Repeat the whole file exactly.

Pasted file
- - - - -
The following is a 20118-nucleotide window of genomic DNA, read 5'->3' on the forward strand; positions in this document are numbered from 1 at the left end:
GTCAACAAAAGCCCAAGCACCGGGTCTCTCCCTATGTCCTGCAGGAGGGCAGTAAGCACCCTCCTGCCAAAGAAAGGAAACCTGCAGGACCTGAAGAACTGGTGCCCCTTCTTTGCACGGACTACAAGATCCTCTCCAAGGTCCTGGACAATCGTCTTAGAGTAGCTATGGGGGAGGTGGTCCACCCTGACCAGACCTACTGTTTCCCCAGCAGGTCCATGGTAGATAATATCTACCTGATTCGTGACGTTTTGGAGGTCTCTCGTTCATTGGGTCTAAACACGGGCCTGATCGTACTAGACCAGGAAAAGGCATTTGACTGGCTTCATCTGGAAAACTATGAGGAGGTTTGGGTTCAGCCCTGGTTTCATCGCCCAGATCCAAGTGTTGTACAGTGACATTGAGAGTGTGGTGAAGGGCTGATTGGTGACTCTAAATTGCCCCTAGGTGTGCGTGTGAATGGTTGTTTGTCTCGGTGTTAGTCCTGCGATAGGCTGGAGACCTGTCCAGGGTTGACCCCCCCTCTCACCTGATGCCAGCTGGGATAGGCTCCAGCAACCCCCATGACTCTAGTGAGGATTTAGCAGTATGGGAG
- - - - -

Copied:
The following is a 20118-nucleotide window of genomic DNA, read 5'->3' on the forward strand; positions in this document are numbered from 1 at the left end:
GTCAACAAAAGCCCAAGCACCGGGTCTCTCCCTATGTCCTGCAGGAGGGCAGTAAGCACCCTCCTGCCAAAGAAAGGAAACCTGCAGGACCTGAAGAACTGGTGCCCCTTCTTTGCACGGACTACAAGATCCTCTCCAAGGTCCTGGACAATCGTCTTAGAGTAGCTATGGGGGAGGTGGTCCACCCTGACCAGACCTACTGTTTCCCCAGCAGGTCCATGGTAGATAATATCTACCTGATTCGTGACGTTTTGGAGGTCTCTCGTTCATTGGGTCTAAACACGGGCCTGATCGTACTAGACCAGGAAAAGGCATTTGACTGGCTTCATCTGGAAAACTATGAGGAGGTTTGGGTTCAGCCCTGGTTTCATCGCCCAGATCCAAGTGTTGTACAGTGACATTGAGAGTGTGGTGAAGGGCTGATTGGTGACTCTAAATTGCCCCTAGGTGTGCGTGTGAATGGTTGTTTGTCTCGGTGTTAGTCCTGCGATAGGCTGGAGACCTGTCCAGGGTTGACCCCCCCTCTCACCTGATGCCAGCTGGGATAGGCTCCAGCAACCCCCATGACTCTAGTGAGGATTTAGCAGTATGGGAG